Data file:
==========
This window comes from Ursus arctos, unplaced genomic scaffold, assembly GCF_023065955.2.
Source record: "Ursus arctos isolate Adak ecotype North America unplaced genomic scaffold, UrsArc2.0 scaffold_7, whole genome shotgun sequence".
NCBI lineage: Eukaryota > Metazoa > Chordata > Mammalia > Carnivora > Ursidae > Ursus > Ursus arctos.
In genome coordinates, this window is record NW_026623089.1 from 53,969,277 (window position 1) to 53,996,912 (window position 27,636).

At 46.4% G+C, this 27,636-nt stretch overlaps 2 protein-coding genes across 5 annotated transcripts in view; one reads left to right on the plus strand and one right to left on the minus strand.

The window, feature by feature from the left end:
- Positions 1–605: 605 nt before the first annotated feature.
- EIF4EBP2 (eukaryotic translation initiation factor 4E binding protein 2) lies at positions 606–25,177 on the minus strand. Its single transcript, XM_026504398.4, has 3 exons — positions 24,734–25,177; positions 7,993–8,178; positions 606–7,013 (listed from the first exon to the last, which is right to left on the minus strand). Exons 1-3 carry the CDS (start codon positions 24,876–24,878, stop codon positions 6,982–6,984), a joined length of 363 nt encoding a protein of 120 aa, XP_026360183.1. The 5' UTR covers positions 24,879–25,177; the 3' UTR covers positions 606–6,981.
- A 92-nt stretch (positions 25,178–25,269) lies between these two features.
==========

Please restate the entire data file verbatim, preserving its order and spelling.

This window comes from Ursus arctos, unplaced genomic scaffold, assembly GCF_023065955.2.
Source record: "Ursus arctos isolate Adak ecotype North America unplaced genomic scaffold, UrsArc2.0 scaffold_7, whole genome shotgun sequence".
NCBI lineage: Eukaryota > Metazoa > Chordata > Mammalia > Carnivora > Ursidae > Ursus > Ursus arctos.
In genome coordinates, this window is record NW_026623089.1 from 53,969,277 (window position 1) to 53,996,912 (window position 27,636).

At 46.4% G+C, this 27,636-nt stretch overlaps 2 protein-coding genes across 5 annotated transcripts in view; one reads left to right on the plus strand and one right to left on the minus strand.

The window, feature by feature from the left end:
- Positions 1–605: 605 nt before the first annotated feature.
- EIF4EBP2 (eukaryotic translation initiation factor 4E binding protein 2) lies at positions 606–25,177 on the minus strand. Its single transcript, XM_026504398.4, has 3 exons — positions 24,734–25,177; positions 7,993–8,178; positions 606–7,013 (listed from the first exon to the last, which is right to left on the minus strand). Exons 1-3 carry the CDS (start codon positions 24,876–24,878, stop codon positions 6,982–6,984), a joined length of 363 nt encoding a protein of 120 aa, XP_026360183.1. The 5' UTR covers positions 24,879–25,177; the 3' UTR covers positions 606–6,981.
- A 92-nt stretch (positions 25,178–25,269) lies between these two features.